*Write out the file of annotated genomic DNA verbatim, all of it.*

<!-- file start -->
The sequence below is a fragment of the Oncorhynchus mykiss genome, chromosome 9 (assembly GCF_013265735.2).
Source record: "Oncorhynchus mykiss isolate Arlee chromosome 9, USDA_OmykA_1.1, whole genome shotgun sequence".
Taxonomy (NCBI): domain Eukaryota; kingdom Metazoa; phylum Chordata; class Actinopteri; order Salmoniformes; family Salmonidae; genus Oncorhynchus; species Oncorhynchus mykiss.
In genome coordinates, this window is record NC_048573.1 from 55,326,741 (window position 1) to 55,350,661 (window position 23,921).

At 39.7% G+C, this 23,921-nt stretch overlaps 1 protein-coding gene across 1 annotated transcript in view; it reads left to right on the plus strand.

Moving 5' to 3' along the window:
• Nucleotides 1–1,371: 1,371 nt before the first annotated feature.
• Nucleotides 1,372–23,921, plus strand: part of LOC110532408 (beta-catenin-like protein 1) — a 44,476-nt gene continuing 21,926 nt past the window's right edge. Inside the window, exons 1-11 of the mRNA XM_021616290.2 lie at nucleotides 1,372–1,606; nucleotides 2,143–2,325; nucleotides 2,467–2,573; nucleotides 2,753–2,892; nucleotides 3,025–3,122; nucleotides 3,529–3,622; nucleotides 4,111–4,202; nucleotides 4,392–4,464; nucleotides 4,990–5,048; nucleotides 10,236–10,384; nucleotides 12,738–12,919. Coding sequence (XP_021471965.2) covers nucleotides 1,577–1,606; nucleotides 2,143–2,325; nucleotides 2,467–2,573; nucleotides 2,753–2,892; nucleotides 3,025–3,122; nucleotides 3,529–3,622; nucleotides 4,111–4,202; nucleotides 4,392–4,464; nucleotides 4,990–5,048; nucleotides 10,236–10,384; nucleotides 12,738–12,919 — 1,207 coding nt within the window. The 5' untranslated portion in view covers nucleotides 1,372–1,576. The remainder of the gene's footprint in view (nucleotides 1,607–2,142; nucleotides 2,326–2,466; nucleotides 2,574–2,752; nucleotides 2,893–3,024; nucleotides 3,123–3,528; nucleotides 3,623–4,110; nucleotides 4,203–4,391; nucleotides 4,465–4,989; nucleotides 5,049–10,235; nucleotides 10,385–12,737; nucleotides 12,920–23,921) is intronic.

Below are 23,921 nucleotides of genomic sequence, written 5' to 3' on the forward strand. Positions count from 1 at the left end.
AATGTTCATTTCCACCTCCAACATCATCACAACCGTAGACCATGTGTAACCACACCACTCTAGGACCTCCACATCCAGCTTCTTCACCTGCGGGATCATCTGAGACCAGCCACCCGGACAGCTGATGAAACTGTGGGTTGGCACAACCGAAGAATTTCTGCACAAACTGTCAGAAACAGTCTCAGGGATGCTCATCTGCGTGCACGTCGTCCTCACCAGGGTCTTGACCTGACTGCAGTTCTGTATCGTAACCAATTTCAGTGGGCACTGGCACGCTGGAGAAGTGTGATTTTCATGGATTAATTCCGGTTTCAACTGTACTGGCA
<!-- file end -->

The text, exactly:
The sequence below is a fragment of the Oncorhynchus mykiss genome, chromosome 9 (assembly GCF_013265735.2).
Source record: "Oncorhynchus mykiss isolate Arlee chromosome 9, USDA_OmykA_1.1, whole genome shotgun sequence".
Taxonomy (NCBI): domain Eukaryota; kingdom Metazoa; phylum Chordata; class Actinopteri; order Salmoniformes; family Salmonidae; genus Oncorhynchus; species Oncorhynchus mykiss.
In genome coordinates, this window is record NC_048573.1 from 55,326,741 (window position 1) to 55,350,661 (window position 23,921).

At 39.7% G+C, this 23,921-nt stretch overlaps 1 protein-coding gene across 1 annotated transcript in view; it reads left to right on the plus strand.

Moving 5' to 3' along the window:
• Nucleotides 1–1,371: 1,371 nt before the first annotated feature.
• Nucleotides 1,372–23,921, plus strand: part of LOC110532408 (beta-catenin-like protein 1) — a 44,476-nt gene continuing 21,926 nt past the window's right edge. Inside the window, exons 1-11 of the mRNA XM_021616290.2 lie at nucleotides 1,372–1,606; nucleotides 2,143–2,325; nucleotides 2,467–2,573; nucleotides 2,753–2,892; nucleotides 3,025–3,122; nucleotides 3,529–3,622; nucleotides 4,111–4,202; nucleotides 4,392–4,464; nucleotides 4,990–5,048; nucleotides 10,236–10,384; nucleotides 12,738–12,919. Coding sequence (XP_021471965.2) covers nucleotides 1,577–1,606; nucleotides 2,143–2,325; nucleotides 2,467–2,573; nucleotides 2,753–2,892; nucleotides 3,025–3,122; nucleotides 3,529–3,622; nucleotides 4,111–4,202; nucleotides 4,392–4,464; nucleotides 4,990–5,048; nucleotides 10,236–10,384; nucleotides 12,738–12,919 — 1,207 coding nt within the window. The 5' untranslated portion in view covers nucleotides 1,372–1,576. The remainder of the gene's footprint in view (nucleotides 1,607–2,142; nucleotides 2,326–2,466; nucleotides 2,574–2,752; nucleotides 2,893–3,024; nucleotides 3,123–3,528; nucleotides 3,623–4,110; nucleotides 4,203–4,391; nucleotides 4,465–4,989; nucleotides 5,049–10,235; nucleotides 10,385–12,737; nucleotides 12,920–23,921) is intronic.

Below are 23,921 nucleotides of genomic sequence, written 5' to 3' on the forward strand. Positions count from 1 at the left end.
AATGTTCATTTCCACCTCCAACATCATCACAACCGTAGACCATGTGTAACCACACCACTCTAGGACCTCCACATCCAGCTTCTTCACCTGCGGGATCATCTGAGACCAGCCACCCGGACAGCTGATGAAACTGTGGGTTGGCACAACCGAAGAATTTCTGCACAAACTGTCAGAAACAGTCTCAGGGATGCTCATCTGCGTGCACGTCGTCCTCACCAGGGTCTTGACCTGACTGCAGTTCTGTATCGTAACCAATTTCAGTGGGCACTGGCACGCTGGAGAAGTGTGATTTTCATGGATTAATTCCGGTTTCAACTGTACTGGCA